Empowering the Digital Marketer

[On Tuesday, May 7, Devon Kinkead spoke at the annual Fiserv Forum client conference in Las Vegas. His presentation, “Empowering the Digital Marketer,” was part of the Forum’s session on artificial intelligence and analytics. Following is a transcript of his talk.]

By Devon Kinkead, Founder and CEO, Micronotes

While attending the MIT Sloan School of Management, I got interested in big data and analytics. And I realized there was an opportunity to transform digital businesses that had two things: a lot of customer data, and high number of website visits, which is exactly what financial institutions have.

That led to the creation of Micronotes.

Let’s talk about the marketing function in financial institutions. Bank and credit union marketers have a tough job. They have to figure out what people want—without ever seeing them, in many cases—as customers seldom come into branches anymore. It's a challenging problem.

Marketers have three main tools to work with today: email marketing, direct mail marketing, and advertising. As you probably know from your own behavior, you don't interact with these items very much. You probably ignore spam, don't click on advertising, and throw away most of the stuff that arrives in your mailbox. That’s why the efficacy of these tools is pretty low.

However, when you add artificial intelligence (AI) to the marketer's toolkit, you supercharge the marketing function. That’s because, suddenly, a whole lot of data comes to bear on the problem. You can get the experience right on the customer side, and you can get a lot of user interaction, which is important.

Using AI, you can get customers to tell you explicitly if they're in the market for a product or service. And that leads to the ability to make offers to truly in-market consumers and not aggravate those who are not in the market. And you can also let the consumers actually train the data model, which is where the machine learning element of AI comes into play on the Micronotes platform.

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Let's unpack a few of these things. First is this notion of data-driven dialogue. Micronotes takes in about six months of customer data from our bank and credit union clients. We create a time-search data set, and we turn classifiers loose on that data set, to classify everybody into essentially a probability matrix that tells us whether or not we should talk to a particular customer about a particular product. 

The next thing that happens is Micronotes launches a 10-second interview (which looks a little bit like a survey) during customers’ mobile and online banking sessions. We ask questions such as “Are you interested in an auto loan?” or “Are you thinking about home repair?” and so on.

And the customer responds—with quite a bit of honesty—"Yes,” “No,” or “Maybe.” Then, if they are in the market for the product or service being offered, we create a lead that goes to the bank's front lines. Or we handle it directly by sending the customer to the loan page or the CD page, or whatever page matches what they’ve told us interests them.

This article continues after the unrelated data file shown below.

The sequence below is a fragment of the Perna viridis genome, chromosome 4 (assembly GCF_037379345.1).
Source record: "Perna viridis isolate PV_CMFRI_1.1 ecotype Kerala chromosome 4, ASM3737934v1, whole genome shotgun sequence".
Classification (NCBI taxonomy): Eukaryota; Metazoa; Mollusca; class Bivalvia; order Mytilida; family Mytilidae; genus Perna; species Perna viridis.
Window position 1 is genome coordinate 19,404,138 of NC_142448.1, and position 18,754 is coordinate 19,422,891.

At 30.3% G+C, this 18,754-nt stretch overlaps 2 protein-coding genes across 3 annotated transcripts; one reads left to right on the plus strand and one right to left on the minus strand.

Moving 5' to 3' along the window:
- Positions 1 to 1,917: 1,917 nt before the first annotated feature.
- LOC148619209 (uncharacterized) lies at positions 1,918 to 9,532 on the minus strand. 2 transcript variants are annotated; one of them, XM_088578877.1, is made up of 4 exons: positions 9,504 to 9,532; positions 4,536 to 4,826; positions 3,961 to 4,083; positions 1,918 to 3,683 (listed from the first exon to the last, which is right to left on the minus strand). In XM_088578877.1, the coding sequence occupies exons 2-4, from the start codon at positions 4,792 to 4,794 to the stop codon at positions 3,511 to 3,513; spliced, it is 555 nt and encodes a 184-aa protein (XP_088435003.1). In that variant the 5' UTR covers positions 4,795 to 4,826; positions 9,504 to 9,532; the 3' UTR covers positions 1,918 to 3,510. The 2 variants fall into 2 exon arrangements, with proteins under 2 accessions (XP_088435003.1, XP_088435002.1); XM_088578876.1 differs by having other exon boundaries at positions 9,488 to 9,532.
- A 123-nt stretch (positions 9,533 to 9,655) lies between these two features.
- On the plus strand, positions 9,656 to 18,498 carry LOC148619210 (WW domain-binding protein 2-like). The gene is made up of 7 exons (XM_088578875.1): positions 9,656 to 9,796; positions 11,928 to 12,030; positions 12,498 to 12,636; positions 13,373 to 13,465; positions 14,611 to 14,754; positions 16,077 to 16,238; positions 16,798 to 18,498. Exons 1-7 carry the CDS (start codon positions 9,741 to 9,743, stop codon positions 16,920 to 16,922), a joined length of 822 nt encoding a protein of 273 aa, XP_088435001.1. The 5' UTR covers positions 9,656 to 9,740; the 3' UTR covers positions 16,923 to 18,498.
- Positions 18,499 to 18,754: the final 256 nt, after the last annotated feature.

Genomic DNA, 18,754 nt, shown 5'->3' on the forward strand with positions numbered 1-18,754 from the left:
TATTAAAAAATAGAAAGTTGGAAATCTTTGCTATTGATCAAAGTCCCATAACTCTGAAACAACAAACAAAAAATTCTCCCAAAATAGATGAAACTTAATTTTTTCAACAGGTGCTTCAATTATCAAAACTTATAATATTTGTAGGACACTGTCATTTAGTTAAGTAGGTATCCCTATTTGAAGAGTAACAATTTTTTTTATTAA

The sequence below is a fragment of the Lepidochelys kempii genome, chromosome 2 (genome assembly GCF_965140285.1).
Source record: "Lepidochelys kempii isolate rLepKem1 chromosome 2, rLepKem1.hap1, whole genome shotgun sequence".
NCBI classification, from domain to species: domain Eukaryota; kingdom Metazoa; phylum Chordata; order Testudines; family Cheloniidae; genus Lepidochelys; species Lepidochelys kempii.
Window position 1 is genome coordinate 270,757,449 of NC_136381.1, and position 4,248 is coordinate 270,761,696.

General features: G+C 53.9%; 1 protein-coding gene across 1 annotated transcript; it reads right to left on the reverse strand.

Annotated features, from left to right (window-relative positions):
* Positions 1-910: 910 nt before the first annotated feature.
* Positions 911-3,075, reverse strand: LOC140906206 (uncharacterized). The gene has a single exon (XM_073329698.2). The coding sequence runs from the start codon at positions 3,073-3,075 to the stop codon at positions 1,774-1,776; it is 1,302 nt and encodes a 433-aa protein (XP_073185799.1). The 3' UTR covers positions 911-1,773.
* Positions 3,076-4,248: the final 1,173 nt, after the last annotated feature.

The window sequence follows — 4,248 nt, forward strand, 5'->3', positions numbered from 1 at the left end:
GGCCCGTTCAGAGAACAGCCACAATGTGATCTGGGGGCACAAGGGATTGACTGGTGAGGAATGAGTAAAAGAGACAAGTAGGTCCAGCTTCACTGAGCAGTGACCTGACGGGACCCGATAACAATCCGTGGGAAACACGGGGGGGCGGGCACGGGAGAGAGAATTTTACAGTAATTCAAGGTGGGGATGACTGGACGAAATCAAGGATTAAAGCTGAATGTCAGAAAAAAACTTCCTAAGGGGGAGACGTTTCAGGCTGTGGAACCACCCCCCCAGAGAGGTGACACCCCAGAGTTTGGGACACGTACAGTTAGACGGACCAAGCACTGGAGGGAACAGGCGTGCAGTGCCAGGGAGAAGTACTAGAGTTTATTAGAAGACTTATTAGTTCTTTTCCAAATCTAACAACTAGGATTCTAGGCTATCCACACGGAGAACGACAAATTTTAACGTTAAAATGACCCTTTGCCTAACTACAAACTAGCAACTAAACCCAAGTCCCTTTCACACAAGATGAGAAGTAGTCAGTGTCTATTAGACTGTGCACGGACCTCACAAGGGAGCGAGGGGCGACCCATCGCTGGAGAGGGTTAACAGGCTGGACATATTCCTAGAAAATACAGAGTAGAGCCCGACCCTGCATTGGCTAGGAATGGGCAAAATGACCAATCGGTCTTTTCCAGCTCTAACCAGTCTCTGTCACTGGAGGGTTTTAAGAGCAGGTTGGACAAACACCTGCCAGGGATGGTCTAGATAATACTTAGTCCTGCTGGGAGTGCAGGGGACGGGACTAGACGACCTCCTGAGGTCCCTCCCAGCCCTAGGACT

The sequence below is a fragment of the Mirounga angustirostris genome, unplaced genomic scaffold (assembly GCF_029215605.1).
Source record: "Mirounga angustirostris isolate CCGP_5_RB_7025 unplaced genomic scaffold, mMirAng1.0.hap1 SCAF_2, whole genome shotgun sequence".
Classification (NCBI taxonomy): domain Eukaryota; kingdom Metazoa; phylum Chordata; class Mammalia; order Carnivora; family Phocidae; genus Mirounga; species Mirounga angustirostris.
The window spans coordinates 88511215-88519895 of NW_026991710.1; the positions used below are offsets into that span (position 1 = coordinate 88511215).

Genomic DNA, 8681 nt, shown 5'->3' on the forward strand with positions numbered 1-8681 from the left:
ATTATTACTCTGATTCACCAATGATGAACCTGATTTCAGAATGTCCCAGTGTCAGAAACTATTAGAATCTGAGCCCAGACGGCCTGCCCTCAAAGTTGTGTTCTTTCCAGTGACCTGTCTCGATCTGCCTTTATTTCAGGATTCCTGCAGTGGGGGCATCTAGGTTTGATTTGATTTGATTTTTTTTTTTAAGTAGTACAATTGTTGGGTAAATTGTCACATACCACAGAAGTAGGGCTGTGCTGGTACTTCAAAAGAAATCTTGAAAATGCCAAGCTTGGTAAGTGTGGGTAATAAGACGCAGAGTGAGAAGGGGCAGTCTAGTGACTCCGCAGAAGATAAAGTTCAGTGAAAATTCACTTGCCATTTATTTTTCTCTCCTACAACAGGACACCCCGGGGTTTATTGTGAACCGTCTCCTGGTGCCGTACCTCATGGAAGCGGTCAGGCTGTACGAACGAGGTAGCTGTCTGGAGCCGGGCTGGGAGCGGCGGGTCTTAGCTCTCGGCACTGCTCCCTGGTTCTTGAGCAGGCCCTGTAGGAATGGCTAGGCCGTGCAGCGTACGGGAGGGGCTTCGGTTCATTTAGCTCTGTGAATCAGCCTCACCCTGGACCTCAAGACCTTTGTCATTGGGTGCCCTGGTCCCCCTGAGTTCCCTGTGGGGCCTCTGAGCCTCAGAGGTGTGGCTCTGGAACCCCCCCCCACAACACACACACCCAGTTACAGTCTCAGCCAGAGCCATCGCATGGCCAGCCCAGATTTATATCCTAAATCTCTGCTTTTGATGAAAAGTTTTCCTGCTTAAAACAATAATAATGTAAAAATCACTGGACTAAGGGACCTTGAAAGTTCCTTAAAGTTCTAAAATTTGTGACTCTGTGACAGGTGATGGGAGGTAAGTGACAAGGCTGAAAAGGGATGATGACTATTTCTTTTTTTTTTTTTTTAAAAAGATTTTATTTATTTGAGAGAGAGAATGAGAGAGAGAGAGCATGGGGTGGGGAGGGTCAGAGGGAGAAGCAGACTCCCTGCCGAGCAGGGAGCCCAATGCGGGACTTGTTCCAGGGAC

Even if the customer says “No,” it’s okay because that response becomes a piece of training data for the classifiers. That’s how machine learning works. Any response, positive or negative, is fed back into the system, training it to be even more accurate with each subsequent customer conversation.

If you’ve ever given a thumbs-up or thumbs-down to a recommendation from Netflix, you are training the Netflix machine by providing data for algorithms running in the background. You’re helping them figure out what programs to recommend the next time you log into Netflix.

The great news is when customers actually have the power to say explicitly whether they’re in-market for a particular product or service, that means all the marketing you do from that moment forward is focused on a legitimate need, which is a really powerful idea. And it’s something the world desperately needs.

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And this notion of letting customers train the data set and personalize their own experience is another extremely powerful idea. At the end of the day, it means the financial institution is quickly learning from its customers, and marketing only to people who are explicitly in-market.

The results are pretty amazing. Most of our customers engage up to 20 percent of their entire digital population in any given month. If you do the math, that’s a learning curve about 20 times faster than what you can achieve with targeted advertising. And that’s huge because, as we know, fast learners get to the finish line first. And fast-learning financial institutions are more competitive than slow-learning ones.

With Micronotes’ AI-driven marketing automation platform, 100 percent of the marketing that takes place is focused on validated needs. If you pick up the phone and call a customer, it's because you have validated that they are not only a high-propensity target, but they are actively in-market for what you’re offering.

Because we consume our banking clients’ data every day and measure how many sales they make, we know financial institutions can achieve 10 cross-sales per thousand active digital users, per year. That's important because Micronotes measures our success on how many customer needs we meet during any particular timeframe. And our measure of how to meet customer needs is "Did we get the sale?" because we view each sale as a successful engagement that met the customer's requirement.